Title

RAFT (Resident Assessment Facilitation Team): Supporting Resident Well-Being Through an Integrated Advising and Assessment Process

Publication/Presentation Date

11-2012

Abstract

BACKGROUND AND OBJECTIVES: During medical residency, indicators of well-being decline while rates of burnout increase. As part of a Preparing the Personal Physician for Practice (P4) innovation, this residency program used a relationship-centered periodic resident assessment process to reinforce values of adult learning within the curriculum. It was predicted that the revised assessment process would contribute to an improved educational climate for residents as reflected in global scores of well-being either remaining at the same level or improving throughout residency.

METHODS: Resident Assessment Facilitation Team (RAFT) is an innovative feedback process utilizing small-group dialogue that replaces the traditional semi-annual, faculty-wide review of resident performance. As a pilot study to investigate the impact of RAFT, the Arizona Integrative Outcome Scale (AIOS) was used to describe trends in the well-being of P4 resident cohorts from internship through PGY-3. A comparison group was derived from a resident cohort that started before full implementation of the P4 curriculum and also completed the AIOS.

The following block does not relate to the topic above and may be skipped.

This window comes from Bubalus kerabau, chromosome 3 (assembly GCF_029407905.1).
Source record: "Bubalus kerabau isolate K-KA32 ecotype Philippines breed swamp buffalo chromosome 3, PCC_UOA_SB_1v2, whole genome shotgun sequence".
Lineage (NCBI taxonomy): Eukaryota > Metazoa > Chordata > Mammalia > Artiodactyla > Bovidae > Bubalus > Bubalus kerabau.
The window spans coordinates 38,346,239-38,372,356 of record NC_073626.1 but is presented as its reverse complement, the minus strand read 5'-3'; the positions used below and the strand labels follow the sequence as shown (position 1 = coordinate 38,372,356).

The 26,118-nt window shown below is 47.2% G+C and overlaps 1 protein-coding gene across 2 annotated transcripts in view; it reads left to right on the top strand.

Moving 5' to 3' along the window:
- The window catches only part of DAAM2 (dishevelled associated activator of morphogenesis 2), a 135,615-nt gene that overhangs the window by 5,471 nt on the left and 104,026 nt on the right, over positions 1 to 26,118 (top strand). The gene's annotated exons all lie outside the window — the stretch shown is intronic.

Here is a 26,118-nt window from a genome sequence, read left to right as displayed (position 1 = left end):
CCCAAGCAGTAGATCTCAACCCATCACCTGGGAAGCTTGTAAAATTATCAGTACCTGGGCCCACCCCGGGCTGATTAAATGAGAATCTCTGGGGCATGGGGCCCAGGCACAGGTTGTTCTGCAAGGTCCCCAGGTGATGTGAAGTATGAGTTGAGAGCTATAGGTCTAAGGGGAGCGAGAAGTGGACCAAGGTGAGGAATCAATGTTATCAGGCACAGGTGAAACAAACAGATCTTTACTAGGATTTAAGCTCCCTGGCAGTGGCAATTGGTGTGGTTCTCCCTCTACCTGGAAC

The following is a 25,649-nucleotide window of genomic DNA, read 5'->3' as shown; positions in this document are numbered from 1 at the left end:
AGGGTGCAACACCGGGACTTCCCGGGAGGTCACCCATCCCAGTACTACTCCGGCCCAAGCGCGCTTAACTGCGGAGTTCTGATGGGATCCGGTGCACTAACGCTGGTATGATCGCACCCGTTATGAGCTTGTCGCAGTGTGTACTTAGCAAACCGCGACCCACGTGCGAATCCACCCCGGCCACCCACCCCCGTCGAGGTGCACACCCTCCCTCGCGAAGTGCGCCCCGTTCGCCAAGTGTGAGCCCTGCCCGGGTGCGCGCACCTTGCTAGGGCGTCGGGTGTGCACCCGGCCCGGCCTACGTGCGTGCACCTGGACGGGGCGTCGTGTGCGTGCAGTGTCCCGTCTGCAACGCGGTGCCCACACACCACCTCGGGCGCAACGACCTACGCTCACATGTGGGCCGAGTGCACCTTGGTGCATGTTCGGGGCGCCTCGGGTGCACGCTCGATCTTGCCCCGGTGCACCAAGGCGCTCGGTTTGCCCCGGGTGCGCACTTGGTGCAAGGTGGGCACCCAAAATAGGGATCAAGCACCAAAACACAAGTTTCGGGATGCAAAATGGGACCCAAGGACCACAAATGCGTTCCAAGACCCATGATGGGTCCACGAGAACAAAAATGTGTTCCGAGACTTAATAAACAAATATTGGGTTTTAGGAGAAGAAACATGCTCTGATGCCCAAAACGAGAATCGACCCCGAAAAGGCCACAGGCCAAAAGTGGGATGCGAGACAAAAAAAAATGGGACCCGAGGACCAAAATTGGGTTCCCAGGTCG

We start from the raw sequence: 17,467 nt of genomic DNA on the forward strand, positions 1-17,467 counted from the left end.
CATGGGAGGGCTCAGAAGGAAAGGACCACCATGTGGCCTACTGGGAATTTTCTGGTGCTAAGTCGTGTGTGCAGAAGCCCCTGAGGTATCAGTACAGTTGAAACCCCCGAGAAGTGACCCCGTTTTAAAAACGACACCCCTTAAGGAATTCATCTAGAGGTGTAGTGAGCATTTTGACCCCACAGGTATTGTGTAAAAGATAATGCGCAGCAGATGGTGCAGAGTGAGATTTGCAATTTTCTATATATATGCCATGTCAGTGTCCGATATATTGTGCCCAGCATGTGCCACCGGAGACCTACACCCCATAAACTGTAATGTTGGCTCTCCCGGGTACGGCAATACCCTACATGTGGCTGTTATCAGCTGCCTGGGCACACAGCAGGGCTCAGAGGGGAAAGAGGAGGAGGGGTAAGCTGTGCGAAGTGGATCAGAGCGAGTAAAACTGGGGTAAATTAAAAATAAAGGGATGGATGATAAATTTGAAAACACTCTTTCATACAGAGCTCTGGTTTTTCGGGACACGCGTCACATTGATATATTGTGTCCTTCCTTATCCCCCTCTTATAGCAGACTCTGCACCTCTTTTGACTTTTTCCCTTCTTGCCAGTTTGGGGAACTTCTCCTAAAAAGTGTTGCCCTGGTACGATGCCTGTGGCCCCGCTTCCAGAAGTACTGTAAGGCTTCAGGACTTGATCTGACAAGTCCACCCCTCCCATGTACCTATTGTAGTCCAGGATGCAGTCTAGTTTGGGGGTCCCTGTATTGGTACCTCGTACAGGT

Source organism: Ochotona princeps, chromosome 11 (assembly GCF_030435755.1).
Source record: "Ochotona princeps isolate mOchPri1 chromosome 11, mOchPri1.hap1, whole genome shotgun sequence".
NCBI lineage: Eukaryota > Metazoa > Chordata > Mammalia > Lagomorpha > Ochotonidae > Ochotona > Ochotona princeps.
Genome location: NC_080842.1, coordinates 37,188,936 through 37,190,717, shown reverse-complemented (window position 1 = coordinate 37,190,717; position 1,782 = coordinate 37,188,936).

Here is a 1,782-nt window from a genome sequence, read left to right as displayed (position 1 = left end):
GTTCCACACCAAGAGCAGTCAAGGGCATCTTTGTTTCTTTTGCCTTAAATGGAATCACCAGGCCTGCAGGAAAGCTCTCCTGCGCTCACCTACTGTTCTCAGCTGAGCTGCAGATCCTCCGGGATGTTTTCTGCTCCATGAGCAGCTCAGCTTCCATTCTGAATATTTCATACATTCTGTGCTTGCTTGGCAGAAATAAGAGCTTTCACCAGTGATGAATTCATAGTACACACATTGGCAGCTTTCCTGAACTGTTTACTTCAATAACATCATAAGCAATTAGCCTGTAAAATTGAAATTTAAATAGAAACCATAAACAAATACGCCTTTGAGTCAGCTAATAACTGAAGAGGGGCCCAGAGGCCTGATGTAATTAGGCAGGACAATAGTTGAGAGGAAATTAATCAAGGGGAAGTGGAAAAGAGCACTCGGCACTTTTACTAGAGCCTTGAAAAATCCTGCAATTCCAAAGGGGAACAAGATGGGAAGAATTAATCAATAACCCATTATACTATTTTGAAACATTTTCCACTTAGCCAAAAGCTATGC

RESULTS: ANOVA comparing AIOS scores across PGY cohort groups was not significant. An independent samples t test comparing AIOS scores from the PGY-3 pre-P4 group with those of the PGY-3 post-P4 group was also not significant. Although this pilot study was not powered for a complete inferential analysis, the descriptive data suggest a downward trend in the pre-RAFT group and stable measures of well-being in the post-RAFT group.

CONCLUSIONS: The trend in our pilot data suggests a stability of well-being among our residents that contrasts with patterns of resident burnout noted in existing research. The RAFT has become a key feature of our assessment and advising culture that is intended to mitigate the deleterious effects of more autocratic assessment processes. It may also be an important factor in the stability of resident well-being indicated by this pilot.

Volume

44

Issue

10

First Page

731

Last Page

734

ISSN

1938-3800

Disciplines

Education | Medical Specialties | Medicine and Health Sciences | Primary Care

PubMedID

23148008

Peer Reviewed for front end display

Peer-Reviewed

Department(s)

Department of Family Medicine, Department of Family Medicine Faculty

Document Type

Article

Funder

The Dorothy Rider Pool Health Care Trust